A glowing email notification cuts through the evening darkness in Barnes Campbell Hall, lighting up the quarantine dorm for every student inside. Opening the email reveals a meal survey from the WKU Restaurant Group, warning students that their meal orders for the next day must be submitted early the next morning.
First, students enter their name and WKU ID. They answer that they’re located in Barnes, enter their room number and then they’re free to select breakfast, lunch and dinner.
The survey is divided into three subsections, every one beginning with the option to accept or refuse to place an order for that meal. Students then choose from a drop-down menu of breakfast, lunch or dinner options, then select the drink that they’d like to be delivered with the meal.
Sam Padgett, an exercise science sophomore from Louisville, said that his meal survey was sent to him in an email every evening around 9 p.m.
The survey offers several options for breakfast, lunch and dinner, Padgett said, and the meals were delivered to him around 8:30 a.m., 11:30 a.m. and 5:30 p.m.
“With breakfast, the only edible things that they’d have were pancakes, and you pray that they’re not cold,” Padgett said. “Lunch, I usually would eat a salad just because there really wasn’t anything else that was quite good. Dinner, I’d have chicken fingers. The sides, normally, would be fries. I did not get a fry that entire week that wasn’t cold.”
Padgett had no doubts about the proper preparation of the food but most of his concerns were with the time that the food had been sitting.
“It looked like, tasted like it had been sitting out for a long time, and just, it probably takes a while for them to trans- port all those meals,” Padgett said. “I understand that, but like, there’s got to be a way they can put some insulation … around the food, so that it doesn’t just automatically get cold that fast because it ruins the quality of it.”
Broadcasting freshman from Louisville Chris Willis said that students are given six or seven meal options to choose from in the meal survey.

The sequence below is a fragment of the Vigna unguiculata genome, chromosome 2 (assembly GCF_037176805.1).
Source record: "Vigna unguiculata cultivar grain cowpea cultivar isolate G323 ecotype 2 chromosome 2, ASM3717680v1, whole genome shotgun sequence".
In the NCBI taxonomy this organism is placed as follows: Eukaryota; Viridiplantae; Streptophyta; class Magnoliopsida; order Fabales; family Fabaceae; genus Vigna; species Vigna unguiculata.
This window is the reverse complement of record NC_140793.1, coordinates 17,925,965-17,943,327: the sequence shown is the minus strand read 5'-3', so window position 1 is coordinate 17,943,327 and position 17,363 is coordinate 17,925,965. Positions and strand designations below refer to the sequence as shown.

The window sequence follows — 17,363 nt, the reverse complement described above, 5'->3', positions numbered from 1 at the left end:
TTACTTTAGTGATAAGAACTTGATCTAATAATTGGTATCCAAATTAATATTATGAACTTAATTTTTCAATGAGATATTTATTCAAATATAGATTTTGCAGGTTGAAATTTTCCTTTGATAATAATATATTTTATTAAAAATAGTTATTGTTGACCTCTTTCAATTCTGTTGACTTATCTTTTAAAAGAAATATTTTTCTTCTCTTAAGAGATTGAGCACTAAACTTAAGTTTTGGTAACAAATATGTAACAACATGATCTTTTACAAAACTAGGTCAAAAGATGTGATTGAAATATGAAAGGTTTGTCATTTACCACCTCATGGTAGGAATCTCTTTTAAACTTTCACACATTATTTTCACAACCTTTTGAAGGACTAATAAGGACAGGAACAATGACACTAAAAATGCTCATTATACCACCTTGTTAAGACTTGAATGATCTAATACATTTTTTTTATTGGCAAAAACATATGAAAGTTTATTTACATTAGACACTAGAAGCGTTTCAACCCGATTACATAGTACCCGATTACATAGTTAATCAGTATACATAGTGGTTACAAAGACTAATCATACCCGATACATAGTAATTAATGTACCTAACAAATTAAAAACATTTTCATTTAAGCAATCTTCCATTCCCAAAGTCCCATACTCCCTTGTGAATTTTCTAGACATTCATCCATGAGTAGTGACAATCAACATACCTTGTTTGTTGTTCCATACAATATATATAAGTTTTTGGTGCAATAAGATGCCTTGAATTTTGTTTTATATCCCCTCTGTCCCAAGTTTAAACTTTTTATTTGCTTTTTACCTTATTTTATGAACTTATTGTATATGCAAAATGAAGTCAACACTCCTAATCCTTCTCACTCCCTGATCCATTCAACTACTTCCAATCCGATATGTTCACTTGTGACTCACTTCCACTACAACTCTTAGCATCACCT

“It was pretty good food,” Willis said. “They had like Papa John’s and stuff, but it just wasn’t — when you got food from … Fresh, it just wasn’t hot, so it was kind of disappointing.”
Sharon Hunter, WKU Housing and Residence Life’s assistant director of data analysis and research, said in an email that HRL has continued to make changes to the meal delivery process as the semester goes on.
“Our most impactful changes have been a partnership with Aramark Catering to change the containers for each meal and use a heated cart to deliver the meals to Barnes Campbell,” Hunter said in an email. “This permitted us to short- en the meal delivery time from an hour to under 15 minutes while providing hotter food for our residents. HRL was also able to install coolers of water and micro- waves in central areas on floors in Barnes Campbell after new guidance came out from the CDC that transmission risk was low on shared contact surfaces.”
At the beginning of the semester, meals would be brought in and left on the designated floor, and because there is no direct distribution of meals, if a student was to not pick up their meal, it would be cold, Vice President of Enrollment and Student Experience Ethan Logan said.
“People were upset about when their meals were delivered and whether or not they were cold,” Logan said. “That’s where we put in warming cabinets, so we keep food warm for a period of time after delivery.” Once the order comes through, WKU Restaurant Group prepares it and places it in a hot box to keep it warm as it is transported from DSU to Barnes.
“WKU RG places the ordered food in a hot box to keep the food warm during transport,” a WKU Restaurant Group representative said in an email. “We load the hot box on one of our trucks at DSU and deliver to the back door of Barnes Campbell Hall. A representative from the Housing department then distributes the food to the correct student.”